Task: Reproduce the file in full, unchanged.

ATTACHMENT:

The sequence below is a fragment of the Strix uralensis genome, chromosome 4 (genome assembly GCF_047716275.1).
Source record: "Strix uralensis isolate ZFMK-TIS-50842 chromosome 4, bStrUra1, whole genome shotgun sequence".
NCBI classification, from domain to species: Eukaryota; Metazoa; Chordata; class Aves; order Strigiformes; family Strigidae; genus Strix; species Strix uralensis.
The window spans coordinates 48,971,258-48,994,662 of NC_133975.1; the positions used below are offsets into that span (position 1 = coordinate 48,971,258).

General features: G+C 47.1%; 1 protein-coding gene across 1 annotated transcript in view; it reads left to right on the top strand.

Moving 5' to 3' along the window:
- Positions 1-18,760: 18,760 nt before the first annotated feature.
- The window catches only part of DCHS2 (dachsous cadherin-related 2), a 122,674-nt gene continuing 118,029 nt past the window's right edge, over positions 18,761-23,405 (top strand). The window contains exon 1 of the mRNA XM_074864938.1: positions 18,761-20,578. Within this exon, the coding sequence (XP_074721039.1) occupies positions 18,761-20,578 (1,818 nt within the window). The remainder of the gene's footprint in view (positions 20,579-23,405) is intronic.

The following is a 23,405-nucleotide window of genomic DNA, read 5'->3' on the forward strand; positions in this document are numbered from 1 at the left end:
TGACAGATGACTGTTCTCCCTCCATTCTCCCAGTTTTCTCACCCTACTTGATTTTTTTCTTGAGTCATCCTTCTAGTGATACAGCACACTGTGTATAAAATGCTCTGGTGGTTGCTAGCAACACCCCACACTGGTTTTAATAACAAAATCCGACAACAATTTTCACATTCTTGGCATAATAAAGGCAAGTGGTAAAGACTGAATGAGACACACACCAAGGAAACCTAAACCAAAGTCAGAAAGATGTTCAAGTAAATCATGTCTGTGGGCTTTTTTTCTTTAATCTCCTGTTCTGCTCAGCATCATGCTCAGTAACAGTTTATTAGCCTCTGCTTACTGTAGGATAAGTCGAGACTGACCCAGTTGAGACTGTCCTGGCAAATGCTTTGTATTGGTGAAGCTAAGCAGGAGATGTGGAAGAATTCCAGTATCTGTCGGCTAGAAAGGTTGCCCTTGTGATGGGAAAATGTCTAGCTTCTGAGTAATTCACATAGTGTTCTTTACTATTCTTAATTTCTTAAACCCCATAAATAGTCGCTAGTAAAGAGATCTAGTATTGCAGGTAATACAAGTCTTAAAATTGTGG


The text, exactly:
The sequence below is a fragment of the Strix uralensis genome, chromosome 4 (genome assembly GCF_047716275.1).
Source record: "Strix uralensis isolate ZFMK-TIS-50842 chromosome 4, bStrUra1, whole genome shotgun sequence".
NCBI classification, from domain to species: Eukaryota; Metazoa; Chordata; class Aves; order Strigiformes; family Strigidae; genus Strix; species Strix uralensis.
The window spans coordinates 48,971,258-48,994,662 of NC_133975.1; the positions used below are offsets into that span (position 1 = coordinate 48,971,258).

General features: G+C 47.1%; 1 protein-coding gene across 1 annotated transcript in view; it reads left to right on the top strand.

Moving 5' to 3' along the window:
- Positions 1-18,760: 18,760 nt before the first annotated feature.
- The window catches only part of DCHS2 (dachsous cadherin-related 2), a 122,674-nt gene continuing 118,029 nt past the window's right edge, over positions 18,761-23,405 (top strand). The window contains exon 1 of the mRNA XM_074864938.1: positions 18,761-20,578. Within this exon, the coding sequence (XP_074721039.1) occupies positions 18,761-20,578 (1,818 nt within the window). The remainder of the gene's footprint in view (positions 20,579-23,405) is intronic.

The following is a 23,405-nucleotide window of genomic DNA, read 5'->3' on the forward strand; positions in this document are numbered from 1 at the left end:
TGACAGATGACTGTTCTCCCTCCATTCTCCCAGTTTTCTCACCCTACTTGATTTTTTTCTTGAGTCATCCTTCTAGTGATACAGCACACTGTGTATAAAATGCTCTGGTGGTTGCTAGCAACACCCCACACTGGTTTTAATAACAAAATCCGACAACAATTTTCACATTCTTGGCATAATAAAGGCAAGTGGTAAAGACTGAATGAGACACACACCAAGGAAACCTAAACCAAAGTCAGAAAGATGTTCAAGTAAATCATGTCTGTGGGCTTTTTTTCTTTAATCTCCTGTTCTGCTCAGCATCATGCTCAGTAACAGTTTATTAGCCTCTGCTTACTGTAGGATAAGTCGAGACTGACCCAGTTGAGACTGTCCTGGCAAATGCTTTGTATTGGTGAAGCTAAGCAGGAGATGTGGAAGAATTCCAGTATCTGTCGGCTAGAAAGGTTGCCCTTGTGATGGGAAAATGTCTAGCTTCTGAGTAATTCACATAGTGTTCTTTACTATTCTTAATTTCTTAAACCCCATAAATAGTCGCTAGTAAAGAGATCTAGTATTGCAGGTAATACAAGTCTTAAAATTGTGG